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Passage de Vénus; Methode pour obtenir photographiquement l'instant des contacts, avec les circonstances physiques qu'ils présentent. (+) Présentation de quelques spécimens de photographies solaires obtenues avec un appareil construit pour la mission du Japon. (+) Présentation d'un spécimen de photographies d'un passage artificiel de Vénus, obtenu avec le révolver photographique. (+) Note sur le principe d'un nouveau revolver photographique. (4 Papers).


Paris: Gauthier-Villars, 1873, 1874, 1874 a.1882. 4to. No wrappers. In: "Comptes Rendus Hebdomadaires des Seances de l'Academie des Sciences", Vol. 76, No 11, Vol. 78, No 25, Vol. 79, No 1, Vol. 94, No 14. (3 entire issues offered). Pp. (677-) 732, pp. (1721-) 1780, pp. (5-) 72 and pp. (901-) 996. Janssen's papers: pp. 677-679, pp. 1730-31, pp. 6-7 and pp. 909-911. (The main paper having the title-page to the volume (vol. 79), stamp to title-page). ¶ First printings of this series of epoch-making papers in which Janssen introduced the "PHOTOGRAPHIC REVOLVER" and its first successfull use leading to the "First Film" and hereby "realized one of the operations necessary for cinematography"(DSB).
In the first papers he conceived the idea of a device of historical interest, the photographic revolver, the technique of short exposures, which is announced here. The third paper is the epoch-making paper in which he specifically describes the "revolver" and its results, the "first film". The fourth paper is his responce to Marey's famous expriments with the "revolver" recording the flight of birds.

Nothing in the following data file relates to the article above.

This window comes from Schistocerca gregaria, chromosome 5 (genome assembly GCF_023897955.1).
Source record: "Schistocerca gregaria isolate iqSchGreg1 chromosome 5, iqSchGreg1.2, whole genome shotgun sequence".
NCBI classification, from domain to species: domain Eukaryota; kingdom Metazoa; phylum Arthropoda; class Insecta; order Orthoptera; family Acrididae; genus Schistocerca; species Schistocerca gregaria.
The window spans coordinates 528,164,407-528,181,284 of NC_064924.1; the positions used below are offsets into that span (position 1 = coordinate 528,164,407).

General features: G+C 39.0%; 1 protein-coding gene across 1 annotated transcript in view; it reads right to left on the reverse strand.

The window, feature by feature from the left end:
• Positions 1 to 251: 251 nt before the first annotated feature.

"A long barreled canon-like automatic camera was invented in 1874 by an outstanding pioneer of modern astronomical photography, Jules Janssen. Janssen used the revolving plate technique and called his camera a 'pistol'. Janssen's method used the forerunner of a number of 'gun' cameras with a slowly revolving plate and shutter operated by clockwork. The photos were taken every 70 seconds along the margin of the negative and he used his pistol to record a 48 image sequence of the transit of Venus across the sun at an exposure rate of 1.5 seconds."

"In planning for the observation of the transit of Venus, which he was to observe in Japan on 9 Deembe 1874, Janssen decided to substitute for visual observation at the time of transit a series of photographs taken in rapid succession, which would permit him to measure the successive positions of the planet in relation to the solar limb. He ordered the construcion of an apparatus consisting of three circular disks with the same axis: the first, pierced by twelve slits, served as the shutter;the second contained a window; the photographic plate, which was circular, was fixed to the third. The first two disks turned with a synchronized movement, the shutter disk continuously and the other irregularly in the intervals of time in which the window was not swept by a slit. A series of separate images laid out on a circle was thus obtained on the plate. In a general manner the apparatus provided an analysis of a motion on the basis of the sequence of its elemental aspects. Here Janssen realized one of the operations necessary for cinematography, which was invented twenty years later, and which required, besides analysis, the synthesis of images." (DSB).

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